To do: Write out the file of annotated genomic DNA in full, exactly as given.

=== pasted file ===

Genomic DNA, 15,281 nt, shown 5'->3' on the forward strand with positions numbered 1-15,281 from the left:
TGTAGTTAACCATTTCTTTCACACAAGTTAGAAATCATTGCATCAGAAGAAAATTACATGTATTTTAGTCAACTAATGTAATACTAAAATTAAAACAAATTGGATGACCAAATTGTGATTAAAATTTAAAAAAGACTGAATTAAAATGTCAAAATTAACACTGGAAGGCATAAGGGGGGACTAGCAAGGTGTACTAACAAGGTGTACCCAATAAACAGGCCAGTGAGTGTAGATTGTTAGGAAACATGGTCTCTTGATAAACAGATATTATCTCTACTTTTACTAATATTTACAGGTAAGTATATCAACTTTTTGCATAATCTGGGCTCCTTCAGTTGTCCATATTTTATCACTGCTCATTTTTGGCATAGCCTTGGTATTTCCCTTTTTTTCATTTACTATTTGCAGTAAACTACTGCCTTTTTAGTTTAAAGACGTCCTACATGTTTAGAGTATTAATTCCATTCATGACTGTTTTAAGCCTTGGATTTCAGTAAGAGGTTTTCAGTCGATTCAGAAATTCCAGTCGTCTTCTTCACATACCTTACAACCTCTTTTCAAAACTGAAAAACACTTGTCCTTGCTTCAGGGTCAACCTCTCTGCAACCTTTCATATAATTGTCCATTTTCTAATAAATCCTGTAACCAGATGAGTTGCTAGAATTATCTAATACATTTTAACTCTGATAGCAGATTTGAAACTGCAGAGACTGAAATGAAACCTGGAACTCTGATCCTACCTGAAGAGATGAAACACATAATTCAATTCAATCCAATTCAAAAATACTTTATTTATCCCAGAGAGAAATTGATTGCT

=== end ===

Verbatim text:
Genomic DNA, 15,281 nt, shown 5'->3' on the forward strand with positions numbered 1-15,281 from the left:
TGTAGTTAACCATTTCTTTCACACAAGTTAGAAATCATTGCATCAGAAGAAAATTACATGTATTTTAGTCAACTAATGTAATACTAAAATTAAAACAAATTGGATGACCAAATTGTGATTAAAATTTAAAAAAGACTGAATTAAAATGTCAAAATTAACACTGGAAGGCATAAGGGGGGACTAGCAAGGTGTACTAACAAGGTGTACCCAATAAACAGGCCAGTGAGTGTAGATTGTTAGGAAACATGGTCTCTTGATAAACAGATATTATCTCTACTTTTACTAATATTTACAGGTAAGTATATCAACTTTTTGCATAATCTGGGCTCCTTCAGTTGTCCATATTTTATCACTGCTCATTTTTGGCATAGCCTTGGTATTTCCCTTTTTTTCATTTACTATTTGCAGTAAACTACTGCCTTTTTAGTTTAAAGACGTCCTACATGTTTAGAGTATTAATTCCATTCATGACTGTTTTAAGCCTTGGATTTCAGTAAGAGGTTTTCAGTCGATTCAGAAATTCCAGTCGTCTTCTTCACATACCTTACAACCTCTTTTCAAAACTGAAAAACACTTGTCCTTGCTTCAGGGTCAACCTCTCTGCAACCTTTCATATAATTGTCCATTTTCTAATAAATCCTGTAACCAGATGAGTTGCTAGAATTATCTAATACATTTTAACTCTGATAGCAGATTTGAAACTGCAGAGACTGAAATGAAACCTGGAACTCTGATCCTACCTGAAGAGATGAAACACATAATTCAATTCAATCCAATTCAAAAATACTTTATTTATCCCAGAGAGAAATTGATTGCT